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The Ghurka people of Nepal trace their beginnings back to a legend about a young prince named Kalboj. While out on a hunting expedition, Prince Kalboj came upon a wise man in deep meditation. Though his friends went off without him, the prince decided to stay and care for the wise man until he awakened from his trance.
When the wise man revived, he revealed himself to Prince Kalboj as Guru Gorknath, last of the nine eternal gurus who watch over humankind. In return for the devotion and care that he received from the young prince, the warrior-saint gave him an epic blade, known as Kukri. He was careful to warn the prince that if he drew the blade, he must satisfy its thirst for blood before sheathing it. He also gave him a name to call himself and his followers: Ghurkas. Guru Gorknath then advised his disciple to go out and halt the advance of the Muslim armies that were invading Afghanistan.
Rise to Power
After Prince Kalboj vanquished the enemies of his faith in the 8th century and conquered lands both near and far, the warrior-prince gave up his worldly possessions and lived a peaceful life at the top of a holy mountain. By 1769, the dynasty of Prince Kalboj had made the majestic peaks of Nepal the seat of their power. They named the region after their warrior-saint, calling it Gorkha. With the turn of a few centuries, they won control over the entire nation.
By the time British colonialists arrived, the Ghurkas had been established as legendary warriors for more than a thousand years. Then, in 1814, the British invaded. The Ghurkas fought them to a standstill. Awed by their opponents' ferocity, the British offered the Ghurkas a deal: Nepal would become a protectorate and retain independence, while the British would be able to recruit from the ranks of the Ghurkas. Though undaunted by the numbers of British soldiers and their firepower, the Ghurkas wanted peace. They accepted the truce.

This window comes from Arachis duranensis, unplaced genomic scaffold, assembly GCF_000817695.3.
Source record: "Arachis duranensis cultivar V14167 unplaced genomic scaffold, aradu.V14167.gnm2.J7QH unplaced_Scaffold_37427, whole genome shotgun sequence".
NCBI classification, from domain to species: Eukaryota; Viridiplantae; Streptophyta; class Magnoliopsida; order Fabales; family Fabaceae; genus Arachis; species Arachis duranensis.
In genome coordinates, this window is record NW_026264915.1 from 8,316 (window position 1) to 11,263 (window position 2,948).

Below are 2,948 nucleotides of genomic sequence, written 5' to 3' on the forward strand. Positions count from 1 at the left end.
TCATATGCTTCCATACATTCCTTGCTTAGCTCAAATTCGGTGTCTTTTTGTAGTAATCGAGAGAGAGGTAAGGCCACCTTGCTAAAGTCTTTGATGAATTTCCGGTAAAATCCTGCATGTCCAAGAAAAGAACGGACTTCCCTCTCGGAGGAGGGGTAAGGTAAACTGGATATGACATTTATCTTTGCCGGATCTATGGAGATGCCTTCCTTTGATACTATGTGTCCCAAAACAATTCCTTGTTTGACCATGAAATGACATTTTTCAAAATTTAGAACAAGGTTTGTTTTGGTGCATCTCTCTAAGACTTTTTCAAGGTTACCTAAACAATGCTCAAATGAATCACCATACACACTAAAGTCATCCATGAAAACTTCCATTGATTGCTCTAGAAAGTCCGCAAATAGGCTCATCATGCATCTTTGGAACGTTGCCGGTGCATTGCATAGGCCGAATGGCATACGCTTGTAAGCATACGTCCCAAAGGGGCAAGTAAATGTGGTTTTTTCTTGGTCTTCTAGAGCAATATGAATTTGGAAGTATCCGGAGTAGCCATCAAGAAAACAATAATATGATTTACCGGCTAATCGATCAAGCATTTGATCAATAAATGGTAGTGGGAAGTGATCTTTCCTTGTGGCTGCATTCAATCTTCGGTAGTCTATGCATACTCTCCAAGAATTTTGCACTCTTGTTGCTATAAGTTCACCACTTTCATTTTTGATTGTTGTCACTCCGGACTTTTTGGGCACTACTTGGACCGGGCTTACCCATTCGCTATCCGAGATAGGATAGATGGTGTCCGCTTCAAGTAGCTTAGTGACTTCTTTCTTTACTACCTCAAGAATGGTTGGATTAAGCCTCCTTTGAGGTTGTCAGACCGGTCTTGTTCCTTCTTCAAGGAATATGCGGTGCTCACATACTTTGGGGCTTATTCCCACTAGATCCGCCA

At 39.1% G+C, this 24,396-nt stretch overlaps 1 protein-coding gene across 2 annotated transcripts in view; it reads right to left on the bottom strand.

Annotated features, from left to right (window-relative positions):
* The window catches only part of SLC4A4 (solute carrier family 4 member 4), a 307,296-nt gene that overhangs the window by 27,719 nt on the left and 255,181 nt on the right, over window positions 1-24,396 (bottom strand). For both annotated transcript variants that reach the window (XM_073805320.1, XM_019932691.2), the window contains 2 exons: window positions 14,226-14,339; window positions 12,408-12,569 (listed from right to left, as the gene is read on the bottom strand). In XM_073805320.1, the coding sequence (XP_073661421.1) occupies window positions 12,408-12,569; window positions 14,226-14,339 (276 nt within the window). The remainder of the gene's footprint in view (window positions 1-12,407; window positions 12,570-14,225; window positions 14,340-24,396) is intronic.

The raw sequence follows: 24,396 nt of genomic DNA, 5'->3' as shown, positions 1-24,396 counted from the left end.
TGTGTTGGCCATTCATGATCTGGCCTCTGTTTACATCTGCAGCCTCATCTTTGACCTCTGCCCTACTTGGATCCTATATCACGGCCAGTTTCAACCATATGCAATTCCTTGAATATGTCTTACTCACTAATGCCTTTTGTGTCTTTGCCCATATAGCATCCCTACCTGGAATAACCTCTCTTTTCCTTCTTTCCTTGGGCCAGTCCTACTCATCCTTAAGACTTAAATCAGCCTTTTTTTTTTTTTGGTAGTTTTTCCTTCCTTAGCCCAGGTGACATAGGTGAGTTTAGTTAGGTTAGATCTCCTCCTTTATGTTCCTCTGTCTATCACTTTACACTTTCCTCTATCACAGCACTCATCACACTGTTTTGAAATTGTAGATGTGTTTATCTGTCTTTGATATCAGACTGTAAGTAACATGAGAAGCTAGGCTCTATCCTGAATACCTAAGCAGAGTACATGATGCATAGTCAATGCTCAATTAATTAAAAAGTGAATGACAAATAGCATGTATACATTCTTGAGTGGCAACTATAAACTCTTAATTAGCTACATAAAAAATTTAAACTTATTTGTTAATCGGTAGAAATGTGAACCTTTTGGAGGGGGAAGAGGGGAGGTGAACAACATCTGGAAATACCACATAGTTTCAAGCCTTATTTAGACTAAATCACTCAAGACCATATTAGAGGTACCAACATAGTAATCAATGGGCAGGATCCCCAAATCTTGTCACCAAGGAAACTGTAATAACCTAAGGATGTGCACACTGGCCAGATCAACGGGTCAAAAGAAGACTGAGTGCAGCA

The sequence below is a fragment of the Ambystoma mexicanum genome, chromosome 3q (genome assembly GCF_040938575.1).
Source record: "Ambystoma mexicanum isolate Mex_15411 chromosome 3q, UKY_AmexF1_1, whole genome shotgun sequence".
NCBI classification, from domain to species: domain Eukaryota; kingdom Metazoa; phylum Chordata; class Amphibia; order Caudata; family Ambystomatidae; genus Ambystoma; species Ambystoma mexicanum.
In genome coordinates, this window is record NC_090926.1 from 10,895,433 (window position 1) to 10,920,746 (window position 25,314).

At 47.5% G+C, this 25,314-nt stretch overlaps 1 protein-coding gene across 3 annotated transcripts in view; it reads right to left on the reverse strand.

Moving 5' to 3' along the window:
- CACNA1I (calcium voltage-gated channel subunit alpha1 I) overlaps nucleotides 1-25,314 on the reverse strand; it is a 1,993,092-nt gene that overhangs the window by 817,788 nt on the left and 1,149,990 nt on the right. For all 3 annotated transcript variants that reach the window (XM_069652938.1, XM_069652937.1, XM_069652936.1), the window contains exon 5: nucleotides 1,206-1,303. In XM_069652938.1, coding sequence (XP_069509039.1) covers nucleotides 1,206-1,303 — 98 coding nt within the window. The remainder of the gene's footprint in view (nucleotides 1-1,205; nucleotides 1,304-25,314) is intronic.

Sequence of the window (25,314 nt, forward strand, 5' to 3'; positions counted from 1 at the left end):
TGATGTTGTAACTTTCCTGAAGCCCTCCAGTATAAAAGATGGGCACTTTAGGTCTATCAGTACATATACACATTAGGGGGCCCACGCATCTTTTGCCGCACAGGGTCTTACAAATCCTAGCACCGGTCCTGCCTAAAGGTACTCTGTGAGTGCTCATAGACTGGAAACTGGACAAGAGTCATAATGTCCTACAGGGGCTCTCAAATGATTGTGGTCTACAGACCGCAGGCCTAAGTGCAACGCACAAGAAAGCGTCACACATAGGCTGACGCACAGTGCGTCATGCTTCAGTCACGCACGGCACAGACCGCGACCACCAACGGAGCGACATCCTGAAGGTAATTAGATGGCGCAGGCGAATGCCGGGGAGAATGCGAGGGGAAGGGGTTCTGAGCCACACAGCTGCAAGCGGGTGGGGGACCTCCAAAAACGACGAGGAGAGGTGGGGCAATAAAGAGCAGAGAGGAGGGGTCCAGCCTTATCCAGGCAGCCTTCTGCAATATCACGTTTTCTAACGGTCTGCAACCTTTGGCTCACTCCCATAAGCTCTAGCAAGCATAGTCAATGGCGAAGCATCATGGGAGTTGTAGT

The first recruits refused to enter British military service just as soldiers, so the British gave them commissions as officers. Eventually this practice faded, and for any Ghurka to become an officer he had to first prove himself in the field as a warrior. The Ghurkas continued to serve in both British and Indian armies and became world-renowned for their valor and bravery in World War I and World War II. Today, Ghurkas serve in private security, armed forces, and as elite combat units around the world. Their uniform is dark green, and they still carry the bloodthirsty Kukri blade, which is their trademark. Their war cry is: “Glory be to the Goddess of War, here come the Ghurkas!”
Has anyone else heard that the Ghurkas are part of some secret organization?
What are you talking about? That’s totally crazy. They’ve been Nepalese warriors for centuries. No mystery there.
No! They became part of this secret family that runs the world!
Wow. The Internet is really full of nutcases.